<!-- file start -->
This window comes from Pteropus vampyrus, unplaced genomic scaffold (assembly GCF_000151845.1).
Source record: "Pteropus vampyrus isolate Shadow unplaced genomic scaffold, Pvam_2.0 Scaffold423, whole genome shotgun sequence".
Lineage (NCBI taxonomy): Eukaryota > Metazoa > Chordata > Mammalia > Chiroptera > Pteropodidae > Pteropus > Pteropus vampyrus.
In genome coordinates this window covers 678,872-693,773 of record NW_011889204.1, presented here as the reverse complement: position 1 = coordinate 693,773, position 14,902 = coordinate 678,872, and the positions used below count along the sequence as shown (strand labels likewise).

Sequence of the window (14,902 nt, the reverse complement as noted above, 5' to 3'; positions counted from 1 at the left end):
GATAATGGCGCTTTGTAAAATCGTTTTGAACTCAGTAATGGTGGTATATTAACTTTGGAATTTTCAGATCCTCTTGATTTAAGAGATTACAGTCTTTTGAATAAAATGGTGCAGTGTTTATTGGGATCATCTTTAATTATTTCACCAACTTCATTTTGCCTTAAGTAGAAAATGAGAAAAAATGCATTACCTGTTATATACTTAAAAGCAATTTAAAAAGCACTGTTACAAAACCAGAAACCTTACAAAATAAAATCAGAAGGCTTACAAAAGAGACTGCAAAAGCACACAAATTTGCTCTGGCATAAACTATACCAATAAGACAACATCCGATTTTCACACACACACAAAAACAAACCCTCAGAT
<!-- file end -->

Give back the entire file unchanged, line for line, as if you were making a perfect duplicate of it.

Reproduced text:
This window comes from Pteropus vampyrus, unplaced genomic scaffold (assembly GCF_000151845.1).
Source record: "Pteropus vampyrus isolate Shadow unplaced genomic scaffold, Pvam_2.0 Scaffold423, whole genome shotgun sequence".
Lineage (NCBI taxonomy): Eukaryota > Metazoa > Chordata > Mammalia > Chiroptera > Pteropodidae > Pteropus > Pteropus vampyrus.
In genome coordinates this window covers 678,872-693,773 of record NW_011889204.1, presented here as the reverse complement: position 1 = coordinate 693,773, position 14,902 = coordinate 678,872, and the positions used below count along the sequence as shown (strand labels likewise).

Sequence of the window (14,902 nt, the reverse complement as noted above, 5' to 3'; positions counted from 1 at the left end):
GATAATGGCGCTTTGTAAAATCGTTTTGAACTCAGTAATGGTGGTATATTAACTTTGGAATTTTCAGATCCTCTTGATTTAAGAGATTACAGTCTTTTGAATAAAATGGTGCAGTGTTTATTGGGATCATCTTTAATTATTTCACCAACTTCATTTTGCCTTAAGTAGAAAATGAGAAAAAATGCATTACCTGTTATATACTTAAAAGCAATTTAAAAAGCACTGTTACAAAACCAGAAACCTTACAAAATAAAATCAGAAGGCTTACAAAAGAGACTGCAAAAGCACACAAATTTGCTCTGGCATAAACTATACCAATAAGACAACATCCGATTTTCACACACACACAAAAACAAACCCTCAGAT